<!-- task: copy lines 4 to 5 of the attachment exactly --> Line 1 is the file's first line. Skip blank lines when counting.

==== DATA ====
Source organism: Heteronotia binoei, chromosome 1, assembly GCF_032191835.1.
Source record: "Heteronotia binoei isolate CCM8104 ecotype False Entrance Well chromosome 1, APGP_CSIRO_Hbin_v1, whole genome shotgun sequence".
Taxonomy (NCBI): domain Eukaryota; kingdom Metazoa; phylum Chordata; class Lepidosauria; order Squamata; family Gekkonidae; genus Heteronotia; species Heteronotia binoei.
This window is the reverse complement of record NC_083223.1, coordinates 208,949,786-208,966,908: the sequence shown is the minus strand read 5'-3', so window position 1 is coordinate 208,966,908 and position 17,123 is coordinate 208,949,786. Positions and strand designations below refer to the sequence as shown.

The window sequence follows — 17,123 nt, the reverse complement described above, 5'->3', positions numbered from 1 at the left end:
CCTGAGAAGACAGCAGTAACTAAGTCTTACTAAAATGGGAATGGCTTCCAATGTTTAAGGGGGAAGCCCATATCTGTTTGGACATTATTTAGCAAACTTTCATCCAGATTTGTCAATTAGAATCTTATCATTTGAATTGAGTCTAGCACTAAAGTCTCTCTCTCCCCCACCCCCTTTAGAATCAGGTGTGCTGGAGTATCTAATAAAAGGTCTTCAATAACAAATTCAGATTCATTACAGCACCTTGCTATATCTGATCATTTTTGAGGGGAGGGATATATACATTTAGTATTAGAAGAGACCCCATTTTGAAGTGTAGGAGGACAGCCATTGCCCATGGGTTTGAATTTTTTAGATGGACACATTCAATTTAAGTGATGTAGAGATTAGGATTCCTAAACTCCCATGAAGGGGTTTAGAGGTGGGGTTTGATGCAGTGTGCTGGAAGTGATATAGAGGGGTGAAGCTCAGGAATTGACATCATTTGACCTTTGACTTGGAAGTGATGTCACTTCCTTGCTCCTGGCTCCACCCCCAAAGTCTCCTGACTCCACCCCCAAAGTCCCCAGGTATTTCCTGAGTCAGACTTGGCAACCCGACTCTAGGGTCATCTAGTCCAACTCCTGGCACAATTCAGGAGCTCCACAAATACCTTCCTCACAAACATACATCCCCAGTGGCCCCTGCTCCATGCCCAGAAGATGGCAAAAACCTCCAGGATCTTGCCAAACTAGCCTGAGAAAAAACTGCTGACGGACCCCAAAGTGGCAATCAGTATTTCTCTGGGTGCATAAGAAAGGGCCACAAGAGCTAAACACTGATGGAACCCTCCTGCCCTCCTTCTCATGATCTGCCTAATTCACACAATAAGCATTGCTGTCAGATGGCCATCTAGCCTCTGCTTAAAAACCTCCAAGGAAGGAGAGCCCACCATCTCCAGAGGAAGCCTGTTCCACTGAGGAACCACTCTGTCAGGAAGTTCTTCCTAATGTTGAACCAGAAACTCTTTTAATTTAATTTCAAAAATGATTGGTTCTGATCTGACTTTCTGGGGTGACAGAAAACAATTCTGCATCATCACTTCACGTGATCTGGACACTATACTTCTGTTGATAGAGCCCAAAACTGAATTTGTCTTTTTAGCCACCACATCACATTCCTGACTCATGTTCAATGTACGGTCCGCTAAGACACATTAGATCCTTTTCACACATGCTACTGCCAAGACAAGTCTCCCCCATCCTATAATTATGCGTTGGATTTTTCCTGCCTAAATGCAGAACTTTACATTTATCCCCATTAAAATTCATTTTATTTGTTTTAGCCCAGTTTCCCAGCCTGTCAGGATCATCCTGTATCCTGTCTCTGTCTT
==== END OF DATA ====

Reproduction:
This window is the reverse complement of record NC_083223.1, coordinates 208,949,786-208,966,908: the sequence shown is the minus strand read 5'-3', so window position 1 is coordinate 208,966,908 and position 17,123 is coordinate 208,949,786. Positions and strand designations below refer to the sequence as shown.

The window sequence follows — 17,123 nt, the reverse complement described above, 5'->3', positions numbered from 1 at the left end: